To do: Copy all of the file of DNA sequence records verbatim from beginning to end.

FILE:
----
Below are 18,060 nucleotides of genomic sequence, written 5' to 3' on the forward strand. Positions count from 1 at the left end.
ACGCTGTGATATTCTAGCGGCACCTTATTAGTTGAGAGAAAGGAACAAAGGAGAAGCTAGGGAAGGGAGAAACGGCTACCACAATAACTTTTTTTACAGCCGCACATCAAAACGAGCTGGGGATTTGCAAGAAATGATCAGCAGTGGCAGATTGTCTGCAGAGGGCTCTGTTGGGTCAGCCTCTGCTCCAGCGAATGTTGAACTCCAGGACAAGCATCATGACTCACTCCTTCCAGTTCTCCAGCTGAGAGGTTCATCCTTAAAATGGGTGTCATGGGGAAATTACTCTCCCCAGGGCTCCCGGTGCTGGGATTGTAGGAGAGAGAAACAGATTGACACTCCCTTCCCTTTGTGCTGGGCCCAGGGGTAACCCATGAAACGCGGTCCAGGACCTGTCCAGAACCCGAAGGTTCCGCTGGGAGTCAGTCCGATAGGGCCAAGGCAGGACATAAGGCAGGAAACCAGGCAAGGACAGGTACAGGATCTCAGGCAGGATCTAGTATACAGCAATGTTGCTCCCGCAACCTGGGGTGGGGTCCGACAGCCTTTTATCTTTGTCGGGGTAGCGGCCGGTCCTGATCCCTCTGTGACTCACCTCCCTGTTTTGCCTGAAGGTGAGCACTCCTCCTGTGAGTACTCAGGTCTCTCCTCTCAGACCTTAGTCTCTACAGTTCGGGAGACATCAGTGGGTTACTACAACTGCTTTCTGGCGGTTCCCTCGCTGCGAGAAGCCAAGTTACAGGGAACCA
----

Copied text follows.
Below are 18,060 nucleotides of genomic sequence, written 5' to 3' on the forward strand. Positions count from 1 at the left end.
ACGCTGTGATATTCTAGCGGCACCTTATTAGTTGAGAGAAAGGAACAAAGGAGAAGCTAGGGAAGGGAGAAACGGCTACCACAATAACTTTTTTTACAGCCGCACATCAAAACGAGCTGGGGATTTGCAAGAAATGATCAGCAGTGGCAGATTGTCTGCAGAGGGCTCTGTTGGGTCAGCCTCTGCTCCAGCGAATGTTGAACTCCAGGACAAGCATCATGACTCACTCCTTCCAGTTCTCCAGCTGAGAGGTTCATCCTTAAAATGGGTGTCATGGGGAAATTACTCTCCCCAGGGCTCCCGGTGCTGGGATTGTAGGAGAGAGAAACAGATTGACACTCCCTTCCCTTTGTGCTGGGCCCAGGGGTAACCCATGAAACGCGGTCCAGGACCTGTCCAGAACCCGAAGGTTCCGCTGGGAGTCAGTCCGATAGGGCCAAGGCAGGACATAAGGCAGGAAACCAGGCAAGGACAGGTACAGGATCTCAGGCAGGATCTAGTATACAGCAATGTTGCTCCCGCAACCTGGGGTGGGGTCCGACAGCCTTTTATCTTTGTCGGGGTAGCGGCCGGTCCTGATCCCTCTGTGACTCACCTCCCTGTTTTGCCTGAAGGTGAGCACTCCTCCTGTGAGTACTCAGGTCTCTCCTCTCAGACCTTAGTCTCTACAGTTCGGGAGACATCAGTGGGTTACTACAACTGCTTTCTGGCGGTTCCCTCGCTGCGAGAAGCCAAGTTACAGGGAACCA